Main content area

Scale effect in USLE and WEPP application for soil erosion computation from three Sicilian basins

Amore, E., Modica, C., Nearing, M.A., Santoro, V.C.
Journal of hydrology 2004 v.293 no.1-4 pp. 100
soil erosion, estimation, Universal Soil Loss Equation, Water Erosion Prediction Project, equations, simulation models, soil erosion models, watersheds, runoff, sediment yield, spatial data, topography, geographic information systems, Italy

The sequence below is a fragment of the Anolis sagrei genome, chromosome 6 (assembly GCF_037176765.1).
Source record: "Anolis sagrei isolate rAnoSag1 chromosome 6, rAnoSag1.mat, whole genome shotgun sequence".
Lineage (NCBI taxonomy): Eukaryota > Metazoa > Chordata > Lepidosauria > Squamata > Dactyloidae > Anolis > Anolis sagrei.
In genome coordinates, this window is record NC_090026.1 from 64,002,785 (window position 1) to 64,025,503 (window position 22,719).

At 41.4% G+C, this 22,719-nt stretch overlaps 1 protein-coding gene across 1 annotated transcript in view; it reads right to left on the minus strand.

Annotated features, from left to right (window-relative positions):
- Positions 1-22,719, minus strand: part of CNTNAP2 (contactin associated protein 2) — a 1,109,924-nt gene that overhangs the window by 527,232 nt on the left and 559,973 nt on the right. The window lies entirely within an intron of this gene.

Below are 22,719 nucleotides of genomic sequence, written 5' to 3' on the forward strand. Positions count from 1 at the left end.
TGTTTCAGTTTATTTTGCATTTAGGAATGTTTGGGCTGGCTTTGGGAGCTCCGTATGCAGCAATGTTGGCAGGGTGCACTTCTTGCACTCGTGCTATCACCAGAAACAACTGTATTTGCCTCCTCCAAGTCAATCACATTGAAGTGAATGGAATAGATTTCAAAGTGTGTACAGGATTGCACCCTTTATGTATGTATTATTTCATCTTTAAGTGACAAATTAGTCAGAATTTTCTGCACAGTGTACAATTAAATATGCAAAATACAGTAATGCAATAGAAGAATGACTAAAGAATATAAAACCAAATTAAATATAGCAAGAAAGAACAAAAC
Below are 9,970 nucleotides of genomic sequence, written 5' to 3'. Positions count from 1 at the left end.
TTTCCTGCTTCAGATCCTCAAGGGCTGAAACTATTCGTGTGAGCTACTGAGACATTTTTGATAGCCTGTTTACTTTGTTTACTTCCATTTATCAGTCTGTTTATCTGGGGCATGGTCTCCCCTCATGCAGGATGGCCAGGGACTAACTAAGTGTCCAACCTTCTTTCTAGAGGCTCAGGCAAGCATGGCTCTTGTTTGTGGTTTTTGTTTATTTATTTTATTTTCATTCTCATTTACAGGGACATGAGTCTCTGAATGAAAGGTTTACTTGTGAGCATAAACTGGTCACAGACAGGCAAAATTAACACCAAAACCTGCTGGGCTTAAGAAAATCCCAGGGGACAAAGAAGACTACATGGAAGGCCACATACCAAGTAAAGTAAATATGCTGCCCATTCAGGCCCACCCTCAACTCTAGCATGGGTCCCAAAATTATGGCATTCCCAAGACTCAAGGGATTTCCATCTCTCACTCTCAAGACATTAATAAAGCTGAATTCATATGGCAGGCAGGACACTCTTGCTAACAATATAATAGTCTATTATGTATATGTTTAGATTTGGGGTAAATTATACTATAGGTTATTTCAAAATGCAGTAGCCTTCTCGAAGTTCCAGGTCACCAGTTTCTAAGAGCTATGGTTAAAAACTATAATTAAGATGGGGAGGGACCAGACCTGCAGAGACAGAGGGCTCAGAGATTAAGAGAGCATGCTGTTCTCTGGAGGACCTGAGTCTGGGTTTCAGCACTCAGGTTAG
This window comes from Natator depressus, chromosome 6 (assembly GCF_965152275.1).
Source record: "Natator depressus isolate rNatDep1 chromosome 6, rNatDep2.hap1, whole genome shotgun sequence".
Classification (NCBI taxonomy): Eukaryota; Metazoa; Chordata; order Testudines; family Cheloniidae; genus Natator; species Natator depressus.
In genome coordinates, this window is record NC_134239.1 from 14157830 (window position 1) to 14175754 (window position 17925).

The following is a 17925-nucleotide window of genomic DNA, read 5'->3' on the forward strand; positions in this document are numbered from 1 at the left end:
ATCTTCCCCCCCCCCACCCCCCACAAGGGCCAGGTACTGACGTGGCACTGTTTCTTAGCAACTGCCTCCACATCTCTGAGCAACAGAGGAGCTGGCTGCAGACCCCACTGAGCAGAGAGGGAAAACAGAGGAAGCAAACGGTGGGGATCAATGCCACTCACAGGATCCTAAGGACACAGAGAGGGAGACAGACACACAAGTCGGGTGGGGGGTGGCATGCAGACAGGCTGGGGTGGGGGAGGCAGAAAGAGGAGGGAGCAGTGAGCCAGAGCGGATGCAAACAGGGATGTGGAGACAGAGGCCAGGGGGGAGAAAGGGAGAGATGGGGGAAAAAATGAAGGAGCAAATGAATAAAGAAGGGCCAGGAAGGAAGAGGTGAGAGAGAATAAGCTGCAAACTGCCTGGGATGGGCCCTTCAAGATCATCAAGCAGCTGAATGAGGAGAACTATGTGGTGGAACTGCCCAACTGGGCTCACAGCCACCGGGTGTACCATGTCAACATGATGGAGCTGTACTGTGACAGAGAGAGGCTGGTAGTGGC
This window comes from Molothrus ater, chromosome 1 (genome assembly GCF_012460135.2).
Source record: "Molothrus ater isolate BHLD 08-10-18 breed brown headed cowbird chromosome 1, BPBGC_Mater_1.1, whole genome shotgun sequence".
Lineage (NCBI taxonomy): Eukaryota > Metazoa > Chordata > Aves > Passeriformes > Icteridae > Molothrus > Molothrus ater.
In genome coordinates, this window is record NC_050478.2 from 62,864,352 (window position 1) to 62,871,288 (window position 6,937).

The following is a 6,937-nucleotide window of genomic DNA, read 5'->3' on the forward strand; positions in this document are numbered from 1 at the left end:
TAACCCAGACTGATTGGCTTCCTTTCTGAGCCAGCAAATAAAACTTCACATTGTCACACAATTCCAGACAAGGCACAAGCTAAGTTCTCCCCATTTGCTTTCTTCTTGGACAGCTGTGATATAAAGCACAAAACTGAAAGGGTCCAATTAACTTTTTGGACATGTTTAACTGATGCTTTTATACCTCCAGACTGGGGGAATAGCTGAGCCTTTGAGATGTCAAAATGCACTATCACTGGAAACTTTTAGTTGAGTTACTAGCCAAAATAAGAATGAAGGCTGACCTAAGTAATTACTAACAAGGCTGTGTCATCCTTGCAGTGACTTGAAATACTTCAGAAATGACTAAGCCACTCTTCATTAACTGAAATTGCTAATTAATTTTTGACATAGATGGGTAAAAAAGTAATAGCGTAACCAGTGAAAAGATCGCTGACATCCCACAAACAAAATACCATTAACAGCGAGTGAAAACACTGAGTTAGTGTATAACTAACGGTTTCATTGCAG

Accurate estimation of soil erosion due to water is very important in several environmental contexts, such as the assessment of potential soil loss from cultivated lands and the evaluation of the loss of water storage capacity in reservoirs due to sediment deposition. Several studies have been carried out to build models suitable to quantify the results of erosion processes. These models, calibrated from experimental studies on plots or fields, have been applied at quite different scales. The aim of this paper was to present the results of the application of two soil erosion models, both spatially distributed, to three large Sicilian basins upstream of reservoirs. Each basin was subdivided into hillslopes, using three different classes of average area, in order to estimate the scale effect on the sediment yield evaluation. The first model was the empirical Universal Soil Loss Equation (USLE), and the other one was the physically based model of the Water Erosion Prediction Project (WEPP). A Geographical Information System was used as a tool to handle and manage data for application of the models. Computed sediment yields were compared with each other and with measurements of deposited sediment in the reservoir, and for these cases the WEPP estimates better approximated the measured volumes than did the USLE. Neither model appeared to be particularly sensitive to the size area of the hillslopes, at least within the range of values considered. This suggests that a finer subdivision, although it may better define the experimental conditions (plot or field areas) for calibration of models, may not result in a better estimate of erosion.